Silvester said he has no illusions about the difficulties and challenges ahead, and insists he is in it for the long term.
“It’s not the sort of job you can get into for a couple of years and then disappear,” he said. “I expect to be here for several years. In other roles I have had, I have been involved not just in setting strategy but in delivering it in the long term, and that’s what I want to do in Vancouver. It’s about working with the port’s customers, the board and the federal government and the communities in the Metro Vancouver area.”
Silvester said amalgamation has provided the port with a larger land bank and enhanced opportunities to make water-to-land logistics more effective. He will continue the emphasis on sustainability and the port’s leadership role in environmental initiatives.
He is also looking forward to renewing old acquaintances. “It’s good to have some relationships already established and, I would like to think, some credibility from the time I spent at P&O Ports Canada,” he said. “But it’s been five years. There are some new players, and I am looking forward to meeting them as well.”
Silvester takes the helm at a time when Canada’s resource industry exports have been hit hard as major customers such as China slide into recession and the import container trade is in decline.
“It’s going to be a tough couple of years. I am under no illusions,” he said. “I know the team is already focused on that, but I have no doubt that the economy and the port will return to growth in the intermediate term.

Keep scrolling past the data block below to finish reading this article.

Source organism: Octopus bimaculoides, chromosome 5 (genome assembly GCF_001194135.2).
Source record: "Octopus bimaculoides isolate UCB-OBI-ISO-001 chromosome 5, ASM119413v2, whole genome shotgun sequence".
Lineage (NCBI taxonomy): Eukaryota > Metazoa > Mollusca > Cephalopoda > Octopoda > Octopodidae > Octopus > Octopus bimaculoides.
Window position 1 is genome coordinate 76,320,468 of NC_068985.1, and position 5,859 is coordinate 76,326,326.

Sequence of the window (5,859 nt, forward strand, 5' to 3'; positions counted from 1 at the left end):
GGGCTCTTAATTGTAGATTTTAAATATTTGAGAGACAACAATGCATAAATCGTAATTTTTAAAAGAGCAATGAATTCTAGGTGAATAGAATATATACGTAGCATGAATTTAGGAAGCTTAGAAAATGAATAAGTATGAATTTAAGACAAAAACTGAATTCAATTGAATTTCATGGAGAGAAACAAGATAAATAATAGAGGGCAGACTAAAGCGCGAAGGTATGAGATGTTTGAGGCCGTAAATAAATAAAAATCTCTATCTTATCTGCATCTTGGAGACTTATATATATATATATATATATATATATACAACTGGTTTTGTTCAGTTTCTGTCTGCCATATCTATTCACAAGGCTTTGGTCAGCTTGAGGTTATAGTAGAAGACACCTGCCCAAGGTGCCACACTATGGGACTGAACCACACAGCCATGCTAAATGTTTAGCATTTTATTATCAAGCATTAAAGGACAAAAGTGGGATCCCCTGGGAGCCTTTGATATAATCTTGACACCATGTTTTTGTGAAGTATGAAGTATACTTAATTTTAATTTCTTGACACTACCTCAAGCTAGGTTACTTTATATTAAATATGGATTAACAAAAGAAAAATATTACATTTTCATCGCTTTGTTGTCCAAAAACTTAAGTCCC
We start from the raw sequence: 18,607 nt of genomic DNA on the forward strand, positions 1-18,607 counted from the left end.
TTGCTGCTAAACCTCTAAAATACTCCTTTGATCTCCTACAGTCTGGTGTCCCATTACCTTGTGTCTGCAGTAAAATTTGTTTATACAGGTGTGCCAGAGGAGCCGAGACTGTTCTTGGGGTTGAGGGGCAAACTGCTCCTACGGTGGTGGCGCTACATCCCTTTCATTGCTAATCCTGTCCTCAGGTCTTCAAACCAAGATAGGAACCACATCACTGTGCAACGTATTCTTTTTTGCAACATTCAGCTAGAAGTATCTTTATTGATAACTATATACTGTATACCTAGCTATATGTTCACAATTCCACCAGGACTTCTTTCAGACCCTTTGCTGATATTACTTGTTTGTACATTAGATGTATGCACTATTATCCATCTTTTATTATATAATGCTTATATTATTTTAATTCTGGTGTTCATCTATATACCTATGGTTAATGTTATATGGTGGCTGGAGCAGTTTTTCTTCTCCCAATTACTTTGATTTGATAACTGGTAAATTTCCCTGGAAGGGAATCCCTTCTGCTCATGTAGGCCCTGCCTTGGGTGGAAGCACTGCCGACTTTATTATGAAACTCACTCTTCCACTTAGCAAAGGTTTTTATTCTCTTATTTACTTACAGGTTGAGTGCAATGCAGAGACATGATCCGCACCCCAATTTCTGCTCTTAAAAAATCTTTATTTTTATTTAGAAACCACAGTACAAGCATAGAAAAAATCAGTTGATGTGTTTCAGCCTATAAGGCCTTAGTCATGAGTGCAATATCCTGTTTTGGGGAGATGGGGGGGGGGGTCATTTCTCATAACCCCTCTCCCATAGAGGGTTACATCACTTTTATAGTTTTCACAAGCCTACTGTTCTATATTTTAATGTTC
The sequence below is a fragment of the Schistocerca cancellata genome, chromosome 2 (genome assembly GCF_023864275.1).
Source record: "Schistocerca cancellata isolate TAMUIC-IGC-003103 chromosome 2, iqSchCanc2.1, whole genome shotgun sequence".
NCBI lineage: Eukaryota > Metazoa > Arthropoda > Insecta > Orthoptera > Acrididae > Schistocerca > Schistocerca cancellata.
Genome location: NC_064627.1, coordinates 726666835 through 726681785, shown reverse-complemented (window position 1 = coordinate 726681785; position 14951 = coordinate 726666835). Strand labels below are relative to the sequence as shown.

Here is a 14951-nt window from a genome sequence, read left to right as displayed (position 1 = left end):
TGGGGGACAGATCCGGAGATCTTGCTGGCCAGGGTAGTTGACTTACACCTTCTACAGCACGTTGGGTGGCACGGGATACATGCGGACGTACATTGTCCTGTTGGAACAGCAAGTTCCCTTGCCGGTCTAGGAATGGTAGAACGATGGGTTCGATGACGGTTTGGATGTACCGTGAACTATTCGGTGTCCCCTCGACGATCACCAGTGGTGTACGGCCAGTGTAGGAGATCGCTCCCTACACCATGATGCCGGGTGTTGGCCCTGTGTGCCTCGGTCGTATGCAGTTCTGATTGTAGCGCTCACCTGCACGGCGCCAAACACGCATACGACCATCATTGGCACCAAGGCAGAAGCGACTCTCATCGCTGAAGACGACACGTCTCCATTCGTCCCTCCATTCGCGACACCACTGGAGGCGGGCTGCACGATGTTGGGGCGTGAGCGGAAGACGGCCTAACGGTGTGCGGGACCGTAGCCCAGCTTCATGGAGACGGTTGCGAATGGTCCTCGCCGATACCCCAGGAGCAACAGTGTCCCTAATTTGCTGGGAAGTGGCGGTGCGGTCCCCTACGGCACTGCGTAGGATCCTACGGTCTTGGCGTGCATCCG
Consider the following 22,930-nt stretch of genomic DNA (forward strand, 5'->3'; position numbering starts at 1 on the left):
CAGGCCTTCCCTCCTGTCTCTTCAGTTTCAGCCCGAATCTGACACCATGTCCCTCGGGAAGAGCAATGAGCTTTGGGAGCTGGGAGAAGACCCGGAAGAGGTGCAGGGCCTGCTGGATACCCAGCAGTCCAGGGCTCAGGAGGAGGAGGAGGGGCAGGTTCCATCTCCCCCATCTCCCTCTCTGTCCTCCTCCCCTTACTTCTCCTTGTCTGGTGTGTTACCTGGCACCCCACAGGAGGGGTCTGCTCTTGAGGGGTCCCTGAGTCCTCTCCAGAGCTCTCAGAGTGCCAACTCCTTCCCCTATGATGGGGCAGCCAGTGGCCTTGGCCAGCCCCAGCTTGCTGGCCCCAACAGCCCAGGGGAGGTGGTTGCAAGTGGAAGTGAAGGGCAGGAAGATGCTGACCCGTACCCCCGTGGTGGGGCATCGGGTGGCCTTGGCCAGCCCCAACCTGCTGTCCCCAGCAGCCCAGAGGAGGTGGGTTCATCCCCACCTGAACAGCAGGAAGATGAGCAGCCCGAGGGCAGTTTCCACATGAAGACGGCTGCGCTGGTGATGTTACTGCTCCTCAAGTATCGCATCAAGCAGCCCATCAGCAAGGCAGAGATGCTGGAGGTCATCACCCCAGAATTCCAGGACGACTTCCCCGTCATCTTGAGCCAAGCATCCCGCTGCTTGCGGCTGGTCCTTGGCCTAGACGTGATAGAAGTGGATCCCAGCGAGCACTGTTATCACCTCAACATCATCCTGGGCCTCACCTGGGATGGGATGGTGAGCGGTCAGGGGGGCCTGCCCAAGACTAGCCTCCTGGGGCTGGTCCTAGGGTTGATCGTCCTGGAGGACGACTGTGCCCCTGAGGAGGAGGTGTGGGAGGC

“There’s a lot of concern at the moment, but, clearly, there’s a recognition that actions taken now need to be taken with a view to where the port wants to be in 20 years time.
“I have spent a lot of time in the cyclical commodity business, managing in bad times as well as in good times. It’s important to manage in a disciplined way, not in the sense of keeping your head down, but in seeking out opportunities.”
Silvester said the way forward is clear.
“The port has to think about managing and building in the short term and continuing to follow the right direction for the long term,” he said. “Port Metro Vancouver is better placed than many of its competitors. It is the most diversified port in North America in terms of the range of cargoes, and has a good balance of imports and exports, plus it has a strong hinterland.”
Silvester began his career in the chemicals industry in the United Kingdom, working in a range of project management, manufacturing management, and business development and marketing roles. He also worked in business management and strategy roles in the steel industry and was involved in British Steel’s acquisition program.
“I always said that given the right opportunity, I would come back and live here,” he said.
Contact Alan Daniels at firstname.lastname@example.org.